Codeine is a weak opioid and a substrate of CYP2D6. In ultrarapid metabolisers, codeine is metabolised more rapidly to its active compound, morphine as compared to individuals who are extensive metabolisers. Therefore, ultrarapid metabolisers may experience symptoms of opioid overdose (e.g. extreme drowsiness, respiratory depression and confusion) despite taking the standard dose.

Intermediate metabolisers have a reduced metabolism capacity compared to extensive metabolisers (who are classified as “normal”), therefore are more susceptible to adverse effects.

For example, nortriptyline is a common tricyclic antidepressant and a substrate of CYP2D6. In intermediate metabolisers, the metabolism of nortriptyline is reduced as compared to extensive metabolisers. As a result, the higher plasma concentration of nortriptyline in intermediate metabolisers increases the risk of potential side effects. A dose reduction should be considered in these patients.


CYP450 enzyme substrates, inducers and inhibitors

Substrates

Enzyme substrates are drugs or other substances that bind to and are metabolised by the CYP450 enzymes

Examples of CYP450 substrates include:

  • Statins
  • Theophylline
  • Phenytoin
  • Warfarin
  • Selective serotonin reuptake inhibitors (SSRI): sertraline, citalopram, fluoxetine
  • Amitriptyline
  • Codeine
  • Caffeine

Inducers

Inducers increase the expression level of CYP450 enzymes resulting in increased metabolism of drugs and subsequently reducing the therapeutic concentration.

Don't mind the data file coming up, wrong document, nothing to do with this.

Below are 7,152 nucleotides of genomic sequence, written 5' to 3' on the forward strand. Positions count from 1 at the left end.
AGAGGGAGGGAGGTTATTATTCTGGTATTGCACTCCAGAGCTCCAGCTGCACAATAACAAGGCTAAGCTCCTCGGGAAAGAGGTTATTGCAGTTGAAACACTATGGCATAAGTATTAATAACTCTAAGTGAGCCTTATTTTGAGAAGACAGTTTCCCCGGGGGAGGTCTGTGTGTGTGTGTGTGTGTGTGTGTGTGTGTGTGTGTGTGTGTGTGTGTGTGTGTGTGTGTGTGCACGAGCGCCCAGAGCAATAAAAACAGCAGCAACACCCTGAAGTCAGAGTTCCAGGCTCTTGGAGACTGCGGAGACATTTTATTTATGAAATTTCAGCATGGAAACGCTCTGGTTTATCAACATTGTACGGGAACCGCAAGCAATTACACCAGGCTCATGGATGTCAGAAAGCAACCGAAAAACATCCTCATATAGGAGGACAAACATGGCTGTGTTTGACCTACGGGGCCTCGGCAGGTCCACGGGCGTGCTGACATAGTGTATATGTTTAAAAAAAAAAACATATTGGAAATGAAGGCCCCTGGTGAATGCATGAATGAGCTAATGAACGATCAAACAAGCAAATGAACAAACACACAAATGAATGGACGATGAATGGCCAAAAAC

Therefore, potential changes in drug concentration may cause treatment failure. The effects usually develop over several days and may be slow to resolve depending on the half-life of the inducer.

Examples of CYP450 inducers include:

  • Anticonvulsants: phenytoin, carbamazepine, phenobarbitone
  • Steroids: dexamethasone, prednisolone, glucocorticoids
  • Antibiotics: rifampicin, griseofulvin
  • Others: nicotine, alcohol, cigarette smoke, St John’s Wort

Inhibitors

Inhibitors prevent the CYP450 enzymes from working or reduce the rate of an enzyme-catalysed reaction. Consequently, this decreases drug metabolism in the body and increases the potential for toxicity. The effect often occurs quickly and is dose related.

Examples of CYP450 inhibitors include::

  • Azoles: ketoconazole, fluconazole
  • Antibiotics: sulfonamides, metronidazole, ciprofloxacin, chloramphenicol, macrolides, isoniazid
  • Cimetidine
  • Omeprazole
  • Sodium valproate
  • Grapefruit
Clinical relevance: Prescribing oral contraceptives for patients taking St John’s wort

St John’s wort is a CYP450 3A4 and 3A5 enzymes inducer. It increases the metabolism and clearance of oral contraceptive pills such as levonorgestrel, norethisterone, ethinylestradiol and desogestrel from the body. As a result, patients may experience breakthrough bleeding and potential contraceptive failure.